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Diabetes - when you are sick

Alternate Names

Sick-day management - diabetes

What to Expect at Home

Waiting too long to get medical care when you are sick can lead to getting much sicker. When you have diabetes, a delay in getting care can be life threatening. Even a minor cold can make your diabetes harder to control. Uncontrolled diabetes can lead to more serious health problems.

When you are sick, keep a close watch on diabetes warning signs. These are:

  • High blood sugar that will not come down with treatment
  • Nausea
  • Vomiting
  • Low blood sugar that will not rise after you eat

If you have any of these warning signs and cannot treat them yourself, call your doctor right away.

Sick Day Plan

Check your blood sugar more often than usual (every 2 - 4 hours). Try to keep your blood sugar at less than 200 mg/dL. There may be times when you need to check your blood sugar every hour. Write down all your blood sugar levels, the time of each test, and the medicines you have taken.

If you have type 1 diabetes, check your urine ketones (use Ketostix-foil wrapped strips) every time you urinate.

Eat small meals often. Even if you are not eating as much, your blood sugar can still get very high. If you use insulin, you may even need extra insulin injections.

Do NOT do vigorous exercise when you are sick.

If you take insulin, you should also have a glucagon emergency treatment kit prescribed by your doctor. Always have this kit available.

Drink Lots of Fluids

Drink plenty of sugar-free fluids to keep your body from getting dried out (dehydrated). Drink at least 12 8-ounce cups of fluid a day.

Fluids you can drink if you are dehydrated are:

  • Water
  • Club soda
  • Diet soda (caffeine-free)
  • Tomato juice
  • Chicken broth

If your blood sugar is less than 100 mg/dL or falling quickly, it is OK to drink fluids that have sugar in them. Try to check their effect on your blood sugar, the same way you check how other foods affect your blood sugar.

Fluids you can drink if your blood sugar is low:

  • Apple juice
  • Orange juice
  • Grapefruit juice
  • Gatorade or other sports drink
  • Tea with honey
  • Lemon-lime drinks
  • Ginger ale

If you throw up, do not drink or eat anything for 1 hour. Rest, but do not lie flat. After 1 hour, take sips of soda every 10 minutes.

Eating When You Are Sick

When your stomach is upset, try to eat small meals. Try carbohydrates, such as:

  • Bagels or bread
  • Cooked cereal
  • Mashed potatoes
  • Noodle or rice soup
  • Saltines
  • Gelatin (such as Jell-O)
  • Graham crackers

Many foods have the right amount of carbohydrates (about 15 grams) for your sick-day diet. Remember, on sick days it is OK to eat some foods you might not normally eat, if you cannot eat your regular foods. Some foods to try are:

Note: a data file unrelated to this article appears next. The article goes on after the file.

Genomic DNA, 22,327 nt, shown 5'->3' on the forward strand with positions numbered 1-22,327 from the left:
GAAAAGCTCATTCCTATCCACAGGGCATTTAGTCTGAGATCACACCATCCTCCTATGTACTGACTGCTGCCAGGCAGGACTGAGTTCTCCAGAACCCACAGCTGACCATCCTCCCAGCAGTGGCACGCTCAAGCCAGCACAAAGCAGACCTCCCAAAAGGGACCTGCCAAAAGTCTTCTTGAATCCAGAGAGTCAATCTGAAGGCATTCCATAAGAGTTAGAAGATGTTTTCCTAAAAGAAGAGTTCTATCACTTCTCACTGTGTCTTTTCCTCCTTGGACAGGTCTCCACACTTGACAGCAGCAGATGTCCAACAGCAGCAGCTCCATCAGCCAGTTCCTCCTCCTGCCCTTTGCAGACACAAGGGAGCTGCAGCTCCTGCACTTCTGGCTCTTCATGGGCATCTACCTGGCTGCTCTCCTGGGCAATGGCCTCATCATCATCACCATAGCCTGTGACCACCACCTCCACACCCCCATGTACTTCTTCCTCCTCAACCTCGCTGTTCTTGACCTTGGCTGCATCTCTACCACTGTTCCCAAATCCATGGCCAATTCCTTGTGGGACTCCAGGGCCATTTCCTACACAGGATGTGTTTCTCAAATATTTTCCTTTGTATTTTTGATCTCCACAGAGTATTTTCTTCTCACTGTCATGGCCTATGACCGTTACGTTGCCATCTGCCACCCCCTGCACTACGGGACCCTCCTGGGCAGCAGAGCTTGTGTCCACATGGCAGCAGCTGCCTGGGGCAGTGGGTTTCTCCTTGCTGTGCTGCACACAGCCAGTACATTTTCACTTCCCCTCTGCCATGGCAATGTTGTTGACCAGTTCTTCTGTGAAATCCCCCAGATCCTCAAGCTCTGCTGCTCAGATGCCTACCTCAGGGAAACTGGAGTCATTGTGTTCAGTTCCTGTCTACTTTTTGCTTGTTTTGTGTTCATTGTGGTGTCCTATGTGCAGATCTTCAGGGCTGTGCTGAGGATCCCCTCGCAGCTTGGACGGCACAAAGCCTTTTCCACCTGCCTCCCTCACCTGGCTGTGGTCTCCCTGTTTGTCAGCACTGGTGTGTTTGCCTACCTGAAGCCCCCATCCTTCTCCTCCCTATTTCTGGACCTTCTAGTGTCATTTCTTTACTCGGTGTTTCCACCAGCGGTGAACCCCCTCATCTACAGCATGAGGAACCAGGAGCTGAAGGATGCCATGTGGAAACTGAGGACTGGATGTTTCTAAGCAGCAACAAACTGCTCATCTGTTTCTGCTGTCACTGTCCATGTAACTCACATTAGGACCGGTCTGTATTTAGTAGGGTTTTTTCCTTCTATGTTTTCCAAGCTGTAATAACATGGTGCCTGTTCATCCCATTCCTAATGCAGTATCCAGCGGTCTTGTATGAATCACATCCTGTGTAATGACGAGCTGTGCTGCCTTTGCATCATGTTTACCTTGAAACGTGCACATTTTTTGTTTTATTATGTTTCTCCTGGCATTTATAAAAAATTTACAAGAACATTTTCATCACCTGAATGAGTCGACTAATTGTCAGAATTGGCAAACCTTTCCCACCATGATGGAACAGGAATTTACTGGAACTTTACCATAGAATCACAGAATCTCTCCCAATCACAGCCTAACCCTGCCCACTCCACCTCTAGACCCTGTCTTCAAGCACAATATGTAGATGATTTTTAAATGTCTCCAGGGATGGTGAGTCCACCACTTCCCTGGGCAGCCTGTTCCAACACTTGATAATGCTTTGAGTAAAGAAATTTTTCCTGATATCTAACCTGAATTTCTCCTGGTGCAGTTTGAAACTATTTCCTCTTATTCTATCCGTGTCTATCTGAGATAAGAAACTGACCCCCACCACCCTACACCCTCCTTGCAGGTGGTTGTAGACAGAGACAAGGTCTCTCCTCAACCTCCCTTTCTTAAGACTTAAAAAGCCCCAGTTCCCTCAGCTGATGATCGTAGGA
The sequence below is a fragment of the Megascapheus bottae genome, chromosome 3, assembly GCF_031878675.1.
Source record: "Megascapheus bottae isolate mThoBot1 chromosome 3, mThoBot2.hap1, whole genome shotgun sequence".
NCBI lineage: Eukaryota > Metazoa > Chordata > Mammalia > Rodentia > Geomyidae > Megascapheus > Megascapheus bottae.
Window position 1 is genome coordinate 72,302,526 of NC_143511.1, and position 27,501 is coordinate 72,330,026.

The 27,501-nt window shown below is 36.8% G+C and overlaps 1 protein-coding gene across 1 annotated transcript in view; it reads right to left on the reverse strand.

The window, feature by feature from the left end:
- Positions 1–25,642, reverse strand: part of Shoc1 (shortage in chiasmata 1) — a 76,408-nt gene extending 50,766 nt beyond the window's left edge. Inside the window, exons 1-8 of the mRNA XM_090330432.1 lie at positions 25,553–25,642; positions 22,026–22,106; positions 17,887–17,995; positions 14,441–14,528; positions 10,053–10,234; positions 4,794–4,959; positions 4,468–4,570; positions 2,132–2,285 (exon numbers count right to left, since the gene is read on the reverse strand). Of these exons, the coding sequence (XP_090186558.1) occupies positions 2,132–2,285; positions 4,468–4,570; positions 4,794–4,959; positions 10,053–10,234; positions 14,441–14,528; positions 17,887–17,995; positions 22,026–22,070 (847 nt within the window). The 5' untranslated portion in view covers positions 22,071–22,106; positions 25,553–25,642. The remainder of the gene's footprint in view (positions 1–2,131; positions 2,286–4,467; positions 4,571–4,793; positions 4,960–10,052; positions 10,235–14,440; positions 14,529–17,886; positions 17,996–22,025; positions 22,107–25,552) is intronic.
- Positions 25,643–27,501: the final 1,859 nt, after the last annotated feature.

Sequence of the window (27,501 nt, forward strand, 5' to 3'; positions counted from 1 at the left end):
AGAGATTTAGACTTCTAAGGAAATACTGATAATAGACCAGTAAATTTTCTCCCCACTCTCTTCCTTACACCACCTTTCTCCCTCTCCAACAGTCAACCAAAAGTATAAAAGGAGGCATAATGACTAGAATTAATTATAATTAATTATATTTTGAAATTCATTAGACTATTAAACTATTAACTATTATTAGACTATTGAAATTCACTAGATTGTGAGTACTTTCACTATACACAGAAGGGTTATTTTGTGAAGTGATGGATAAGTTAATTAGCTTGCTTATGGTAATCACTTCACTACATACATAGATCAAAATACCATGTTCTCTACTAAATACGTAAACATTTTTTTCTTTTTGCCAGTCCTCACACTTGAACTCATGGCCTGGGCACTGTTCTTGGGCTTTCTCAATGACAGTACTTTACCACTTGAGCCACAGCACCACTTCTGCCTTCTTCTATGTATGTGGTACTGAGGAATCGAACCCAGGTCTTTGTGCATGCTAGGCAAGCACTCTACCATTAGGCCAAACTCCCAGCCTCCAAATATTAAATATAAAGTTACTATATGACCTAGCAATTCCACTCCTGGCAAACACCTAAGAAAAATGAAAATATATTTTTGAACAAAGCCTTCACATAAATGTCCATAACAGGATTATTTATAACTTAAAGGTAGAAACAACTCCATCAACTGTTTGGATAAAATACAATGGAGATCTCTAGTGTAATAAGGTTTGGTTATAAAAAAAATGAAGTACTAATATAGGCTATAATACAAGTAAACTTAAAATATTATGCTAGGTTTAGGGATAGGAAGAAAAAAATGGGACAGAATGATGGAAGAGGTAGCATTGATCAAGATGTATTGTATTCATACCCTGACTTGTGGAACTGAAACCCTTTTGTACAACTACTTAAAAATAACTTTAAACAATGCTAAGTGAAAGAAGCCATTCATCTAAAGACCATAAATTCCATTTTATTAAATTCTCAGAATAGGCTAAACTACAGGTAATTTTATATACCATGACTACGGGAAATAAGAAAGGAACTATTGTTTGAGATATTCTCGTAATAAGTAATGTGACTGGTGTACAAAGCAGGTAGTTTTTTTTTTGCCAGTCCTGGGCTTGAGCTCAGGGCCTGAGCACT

• ½ cup apple juice
  • ½ cup regular soft drink (non-diet, caffeine-free)
  • 1 Popsicle (1 stick)
  • 5 Lifesavers candies
  • 1 slice of dry toast
  • ½ cup cooked cereal
  • 6 saltine crackers
  • ½ cup frozen yogurt
  • 1 cup Gatorade or sports drink
  • ½ cup regular ice cream (if you are not throwing up)
  • ¼ cup sherbet
  • ¼ cup regular pudding (if you are not throwing up)
  • ½ cup regular gelatin/Jell-O
  • 1 cup yogurt (not frozen), sugar-free or plain
  • Milkshake made with ½ cup low-fat milk and ¼ cup ice cream mixed in a blender (if you are not throwing up)

When you are sick, you should try to eat the same amount of carbohydrates that you normally do. If possible, follow your regular diet. If you are having a hard time swallowing, eat soft foods.

If you have already taken your insulin and are sick to your stomach, drink enough liquids with the same amount of carbohydrates that you would normally eat. If you cannot keep food or liquids down, go to the emergency room for treatment. You will receive fluids through a tube in your blood vessel (intravenous).

If you have a cold, talk with your doctor, diabetes nurse.

Diabetes Drugs

Most of the time, you should take all of your medicines as you usually do. Do not skip or double up on any medicine unless your doctor tells you to.

If you cannot eat your normal amount of carbohydrates, you may need to make a change in your insulin dose or in the dose of your diabetes pills or other injections.

When to Call the Doctor

Call your doctor if you have:

  • Blood sugars higher than 240 mg/dL for more than 1 day
  • Moderate-to-large ketones for 2 or more tests
  • Vomiting or diarrhea for more than 4 hours
  • Any severe pain
  • A fever higher than 100 °F
  • Trouble moving your arms or legs
  • Vision, speech, or balance problems

If your doctor does not call back right away, you may need to go to the emergency room. This is especially important if you are vomiting or have diarrhea for more than 4 hours.

References

American Diabetes Association. Standards of medical care in diabetes -- 2012. Diabetes Care. 2012 Jan;35 Suppl 1:S11-63.

In the clinic. Type 2 diabetes. Ann Intern Med. 2010 Mar 2;152(1):ITC1-16.

Inzucchi SE, Sherwin RS. Type 1 diabetes mellitus. In: Goldman L, Schafer AI, eds. Cecil Medicine. 24th ed. Philadelphia, Pa: Saunders Elsevier; 2011: chap 236.

Inzucchi SE, Sherwin RS. Type 2 diabetes mellitus. In: Goldman L, Schafer AI, eds. Cecil Medicine. 24th ed. Philadelphia, Pa: Saunders Elsevier; 2011: chap 237. 

Updated: 9/4/2012

David C. Dugdale, III, MD, Professor of Medicine, Division of General Medicine, Department of Medicine, University of Washington School of Medicine. Also reviewed by David Zieve, MD, MHA, Medical Director, A.D.A.M. Health Solutions, Ebix, Inc.


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